With two anti-union bills stuck in the House, supporters are hoping to rescue the legislation by amending another measure to carry the controversial provisions.
The amended measure, HB2103, now contains provisions from the two stuck Senate bills, including a prohibition on automatic salary deductions for union dues unless public employees expressly authorize them each year and a prohibition on compensating public employees for time spent doing union activities, a practice known as “release time.”
And just like the version that sailed out of the Senate earlier, the bill carves out an exemption for police unions, which means law enforcers can still be paid while representing their colleagues in disciplinary hearings but they can’t be compensated for recruiting activities and participating in union-organized conventions.
Critics view the measure as an attack on public employees, arguing that some lawmakers don’t like public unions’ political messages, particularly during campaigns.
Arlene Muniz, vice president of American Federation of State, County and Municipal Employees (AFSCME) local 449, didn’t hide her displeasure at HB2103’s new provisions.
“I do think it’s time you respect these employees. These employees have never hurt the budget in any means or manner through the agencies they serve,” she said.
Backers of the anti-union bills – which also include another proposal to eliminate public unions’ ability to collective bargain – have said their ultimate aim is to help governments bring down costs, arguing that a conflict exists when public unions help officials get elected and then negotiate with them over salaries and benefits.
Sen. Rick Murphy, a Peoria Republican who is championing the anti-union bills, said many of his constituents and taxpayers who fund union members’ salaries asked him to run the bills.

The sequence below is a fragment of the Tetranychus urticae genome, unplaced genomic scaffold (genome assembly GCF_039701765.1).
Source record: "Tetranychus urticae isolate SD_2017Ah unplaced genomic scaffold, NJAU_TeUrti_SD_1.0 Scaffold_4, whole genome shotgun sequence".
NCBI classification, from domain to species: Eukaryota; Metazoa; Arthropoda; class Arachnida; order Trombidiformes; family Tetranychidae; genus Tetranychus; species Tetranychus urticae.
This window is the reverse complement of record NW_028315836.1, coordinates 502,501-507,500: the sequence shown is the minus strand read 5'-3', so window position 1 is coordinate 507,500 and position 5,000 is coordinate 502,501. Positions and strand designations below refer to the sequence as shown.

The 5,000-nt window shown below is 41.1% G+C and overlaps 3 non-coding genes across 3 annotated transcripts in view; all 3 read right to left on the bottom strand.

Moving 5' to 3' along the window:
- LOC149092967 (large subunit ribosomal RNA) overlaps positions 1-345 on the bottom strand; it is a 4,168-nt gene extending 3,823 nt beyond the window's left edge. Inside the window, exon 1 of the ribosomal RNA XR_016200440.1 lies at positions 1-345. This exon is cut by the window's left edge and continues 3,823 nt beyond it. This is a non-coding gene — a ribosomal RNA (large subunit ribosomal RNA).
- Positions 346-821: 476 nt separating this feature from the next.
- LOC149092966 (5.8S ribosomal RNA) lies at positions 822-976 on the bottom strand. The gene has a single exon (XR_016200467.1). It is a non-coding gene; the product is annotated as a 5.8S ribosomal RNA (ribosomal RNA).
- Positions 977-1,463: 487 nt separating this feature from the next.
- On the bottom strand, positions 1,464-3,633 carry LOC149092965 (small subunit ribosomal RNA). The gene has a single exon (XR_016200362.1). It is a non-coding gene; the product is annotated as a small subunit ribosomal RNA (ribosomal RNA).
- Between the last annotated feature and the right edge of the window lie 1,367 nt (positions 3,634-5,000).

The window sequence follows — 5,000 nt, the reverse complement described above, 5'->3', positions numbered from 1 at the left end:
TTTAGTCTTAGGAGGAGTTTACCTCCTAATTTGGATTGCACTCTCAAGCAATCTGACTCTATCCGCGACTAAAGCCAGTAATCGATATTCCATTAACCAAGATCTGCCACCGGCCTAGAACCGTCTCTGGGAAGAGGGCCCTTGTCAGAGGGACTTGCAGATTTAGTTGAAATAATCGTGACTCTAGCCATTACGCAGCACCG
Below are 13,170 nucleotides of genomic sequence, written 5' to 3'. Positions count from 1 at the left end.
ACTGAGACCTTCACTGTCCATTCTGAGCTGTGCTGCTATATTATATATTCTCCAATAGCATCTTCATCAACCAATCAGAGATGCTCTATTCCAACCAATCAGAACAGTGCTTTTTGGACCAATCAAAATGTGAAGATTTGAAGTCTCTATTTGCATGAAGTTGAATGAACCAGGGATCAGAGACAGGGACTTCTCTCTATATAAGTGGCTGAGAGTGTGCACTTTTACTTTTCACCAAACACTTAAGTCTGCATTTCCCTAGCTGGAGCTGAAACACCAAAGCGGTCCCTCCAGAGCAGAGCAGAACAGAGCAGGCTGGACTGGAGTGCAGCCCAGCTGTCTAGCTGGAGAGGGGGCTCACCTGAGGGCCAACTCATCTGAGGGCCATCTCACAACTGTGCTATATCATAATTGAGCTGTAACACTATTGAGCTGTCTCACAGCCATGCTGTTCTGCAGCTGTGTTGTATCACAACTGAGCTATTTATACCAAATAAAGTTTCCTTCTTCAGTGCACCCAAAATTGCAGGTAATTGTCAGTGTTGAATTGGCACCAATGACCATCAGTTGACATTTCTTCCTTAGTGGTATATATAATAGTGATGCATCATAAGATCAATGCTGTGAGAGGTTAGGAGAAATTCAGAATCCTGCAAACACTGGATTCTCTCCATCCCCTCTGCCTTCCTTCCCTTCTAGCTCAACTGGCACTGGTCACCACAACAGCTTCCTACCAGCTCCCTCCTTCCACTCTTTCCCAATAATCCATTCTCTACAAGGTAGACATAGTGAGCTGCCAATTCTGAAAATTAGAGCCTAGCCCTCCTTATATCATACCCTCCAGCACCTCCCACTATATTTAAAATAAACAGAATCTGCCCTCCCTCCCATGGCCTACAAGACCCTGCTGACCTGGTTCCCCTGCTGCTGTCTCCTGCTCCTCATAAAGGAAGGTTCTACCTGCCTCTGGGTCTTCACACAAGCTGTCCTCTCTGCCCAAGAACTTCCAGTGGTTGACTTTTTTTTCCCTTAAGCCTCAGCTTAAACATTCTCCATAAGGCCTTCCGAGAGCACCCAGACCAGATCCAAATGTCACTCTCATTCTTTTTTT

“With all due respect, to paint unions as having no detrimental effect to the taxpayers simply I think (is) incorrect,” he said.
Muniz described the amended proposal as “disgusting” and added “this is mean.”
The bill sailed through by a 4-to-2 vote during a hearing by the Senate Government Reform Committee today.
The measure still needs to get the full Senate’s approval. But that shouldn’t be a challenge for backers since senators already passed the original anti-union Senate bills.
But it remains to be seen whether the House will act on the proposal.
Murphy, however, indicated he’s prepared for a long fight.
“If the House wants to kill the union bills, they’re going to have to kill them over and over and over again,” Murphy told the ~Arizona Capitol Times.~
The original anti-union Senate bills – SB1484 and SB1486 – were both assigned to the House Employment and Regulatory Affairs after senators approved them, but the House committee wrapped up its work for this session without hearing them.
This was the last week for committees, except for the two chambers’ appropriations panels, to hear bills.